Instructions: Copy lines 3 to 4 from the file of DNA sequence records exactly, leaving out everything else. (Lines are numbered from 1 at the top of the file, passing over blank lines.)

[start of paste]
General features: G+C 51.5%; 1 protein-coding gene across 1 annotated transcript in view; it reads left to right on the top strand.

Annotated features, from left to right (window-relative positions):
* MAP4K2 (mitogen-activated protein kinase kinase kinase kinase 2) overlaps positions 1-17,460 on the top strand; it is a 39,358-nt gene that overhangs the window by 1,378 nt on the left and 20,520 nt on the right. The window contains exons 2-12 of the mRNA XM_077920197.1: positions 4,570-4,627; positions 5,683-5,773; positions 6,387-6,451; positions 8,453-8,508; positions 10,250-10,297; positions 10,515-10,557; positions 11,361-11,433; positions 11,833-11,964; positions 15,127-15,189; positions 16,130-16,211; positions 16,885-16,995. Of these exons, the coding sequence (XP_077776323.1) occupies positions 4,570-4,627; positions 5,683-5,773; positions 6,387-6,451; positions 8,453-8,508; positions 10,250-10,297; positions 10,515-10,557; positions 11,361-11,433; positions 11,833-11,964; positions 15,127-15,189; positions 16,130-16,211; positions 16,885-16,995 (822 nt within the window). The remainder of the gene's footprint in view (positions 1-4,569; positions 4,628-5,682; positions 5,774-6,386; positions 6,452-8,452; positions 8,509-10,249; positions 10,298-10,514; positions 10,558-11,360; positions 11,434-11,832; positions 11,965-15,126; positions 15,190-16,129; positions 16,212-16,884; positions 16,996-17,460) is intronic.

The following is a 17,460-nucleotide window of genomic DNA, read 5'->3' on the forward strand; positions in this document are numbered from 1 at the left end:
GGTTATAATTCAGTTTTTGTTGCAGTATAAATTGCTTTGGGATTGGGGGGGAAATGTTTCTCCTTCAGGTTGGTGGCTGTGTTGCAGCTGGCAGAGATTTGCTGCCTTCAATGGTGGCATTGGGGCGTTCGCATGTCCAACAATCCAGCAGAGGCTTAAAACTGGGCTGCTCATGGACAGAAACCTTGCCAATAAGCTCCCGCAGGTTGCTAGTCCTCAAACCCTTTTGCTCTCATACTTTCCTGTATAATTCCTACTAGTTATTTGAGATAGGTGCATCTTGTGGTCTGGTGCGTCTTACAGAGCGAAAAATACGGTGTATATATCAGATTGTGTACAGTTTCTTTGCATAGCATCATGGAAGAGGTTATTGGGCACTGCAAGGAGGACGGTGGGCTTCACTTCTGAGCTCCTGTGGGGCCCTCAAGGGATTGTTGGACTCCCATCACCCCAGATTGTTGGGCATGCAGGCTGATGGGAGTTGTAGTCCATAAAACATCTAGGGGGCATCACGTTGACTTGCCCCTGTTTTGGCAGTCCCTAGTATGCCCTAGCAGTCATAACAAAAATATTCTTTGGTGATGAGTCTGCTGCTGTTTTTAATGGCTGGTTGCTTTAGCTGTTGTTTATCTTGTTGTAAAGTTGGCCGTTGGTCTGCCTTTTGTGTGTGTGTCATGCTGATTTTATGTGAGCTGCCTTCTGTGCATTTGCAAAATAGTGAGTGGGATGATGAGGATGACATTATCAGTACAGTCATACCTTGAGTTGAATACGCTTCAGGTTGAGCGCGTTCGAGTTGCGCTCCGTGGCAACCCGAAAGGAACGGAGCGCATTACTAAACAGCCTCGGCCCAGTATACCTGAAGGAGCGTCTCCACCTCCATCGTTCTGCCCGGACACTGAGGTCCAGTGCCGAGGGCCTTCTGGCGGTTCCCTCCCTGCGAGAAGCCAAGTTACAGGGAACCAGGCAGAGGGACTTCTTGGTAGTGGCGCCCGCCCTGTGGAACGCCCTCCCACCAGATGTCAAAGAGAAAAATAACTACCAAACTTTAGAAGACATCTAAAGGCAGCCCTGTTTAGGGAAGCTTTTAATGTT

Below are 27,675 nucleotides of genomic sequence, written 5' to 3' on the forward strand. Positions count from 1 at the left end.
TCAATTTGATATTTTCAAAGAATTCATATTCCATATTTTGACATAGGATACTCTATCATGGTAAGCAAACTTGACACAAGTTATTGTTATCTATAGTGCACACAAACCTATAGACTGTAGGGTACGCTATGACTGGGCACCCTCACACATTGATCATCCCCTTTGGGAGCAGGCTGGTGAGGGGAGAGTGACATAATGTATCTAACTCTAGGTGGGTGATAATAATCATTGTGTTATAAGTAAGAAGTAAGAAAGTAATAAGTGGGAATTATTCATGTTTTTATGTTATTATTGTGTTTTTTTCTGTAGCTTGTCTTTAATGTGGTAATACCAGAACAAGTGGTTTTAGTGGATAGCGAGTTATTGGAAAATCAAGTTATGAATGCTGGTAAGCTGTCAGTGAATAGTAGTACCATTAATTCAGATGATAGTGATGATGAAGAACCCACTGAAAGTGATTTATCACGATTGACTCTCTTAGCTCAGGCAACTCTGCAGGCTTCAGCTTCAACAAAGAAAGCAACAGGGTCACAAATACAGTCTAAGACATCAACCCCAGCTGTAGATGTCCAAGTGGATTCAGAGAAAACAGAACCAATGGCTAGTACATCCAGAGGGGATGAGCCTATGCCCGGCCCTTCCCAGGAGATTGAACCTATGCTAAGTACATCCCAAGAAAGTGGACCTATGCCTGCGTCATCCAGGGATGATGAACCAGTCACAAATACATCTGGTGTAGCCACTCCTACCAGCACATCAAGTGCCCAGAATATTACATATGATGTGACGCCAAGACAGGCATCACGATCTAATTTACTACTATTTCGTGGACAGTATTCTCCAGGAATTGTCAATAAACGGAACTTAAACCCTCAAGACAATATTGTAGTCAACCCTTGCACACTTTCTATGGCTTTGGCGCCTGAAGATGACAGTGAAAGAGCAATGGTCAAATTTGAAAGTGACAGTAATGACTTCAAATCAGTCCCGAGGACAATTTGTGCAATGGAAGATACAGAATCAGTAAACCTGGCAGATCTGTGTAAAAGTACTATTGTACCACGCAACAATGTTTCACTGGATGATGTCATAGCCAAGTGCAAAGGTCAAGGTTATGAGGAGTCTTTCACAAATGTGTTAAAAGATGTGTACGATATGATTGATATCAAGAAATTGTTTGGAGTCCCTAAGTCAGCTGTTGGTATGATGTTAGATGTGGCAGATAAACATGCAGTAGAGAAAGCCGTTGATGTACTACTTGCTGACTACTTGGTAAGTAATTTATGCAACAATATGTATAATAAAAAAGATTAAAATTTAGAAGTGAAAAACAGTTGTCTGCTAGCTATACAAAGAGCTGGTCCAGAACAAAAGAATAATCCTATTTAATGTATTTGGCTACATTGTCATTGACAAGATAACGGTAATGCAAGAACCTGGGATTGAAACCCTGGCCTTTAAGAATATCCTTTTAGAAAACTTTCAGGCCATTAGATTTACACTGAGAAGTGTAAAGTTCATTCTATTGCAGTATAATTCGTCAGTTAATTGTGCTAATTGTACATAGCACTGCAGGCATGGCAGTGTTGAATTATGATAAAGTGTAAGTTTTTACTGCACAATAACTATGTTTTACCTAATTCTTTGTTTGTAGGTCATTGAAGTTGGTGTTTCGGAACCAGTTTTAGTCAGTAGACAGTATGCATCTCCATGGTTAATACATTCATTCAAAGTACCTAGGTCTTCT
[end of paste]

* MAP4K2 (mitogen-activated protein kinase kinase kinase kinase 2) overlaps positions 1-17,460 on the top strand; it is a 39,358-nt gene that overhangs the window by 1,378 nt on the left and 20,520 nt on the right. The window contains exons 2-12 of the mRNA XM_077920197.1: positions 4,570-4,627; positions 5,683-5,773; positions 6,387-6,451; positions 8,453-8,508; positions 10,250-10,297; positions 10,515-10,557; positions 11,361-11,433; positions 11,833-11,964; positions 15,127-15,189; positions 16,130-16,211; positions 16,885-16,995. Of these exons, the coding sequence (XP_077776323.1) occupies positions 4,570-4,627; positions 5,683-5,773; positions 6,387-6,451; positions 8,453-8,508; positions 10,250-10,297; positions 10,515-10,557; positions 11,361-11,433; positions 11,833-11,964; positions 15,127-15,189; positions 16,130-16,211; positions 16,885-16,995 (822 nt within the window). The remainder of the gene's footprint in view (positions 1-4,569; positions 4,628-5,682; positions 5,774-6,386; positions 6,452-8,452; positions 8,509-10,249; positions 10,298-10,514; positions 10,558-11,360; positions 11,434-11,832; positions 11,965-15,126; positions 15,190-16,129; positions 16,212-16,884; positions 16,996-17,460) is intronic.

The following is a 17,460-nucleotide window of genomic DNA, read 5'->3' on the forward strand; positions in this document are numbered from 1 at the left end: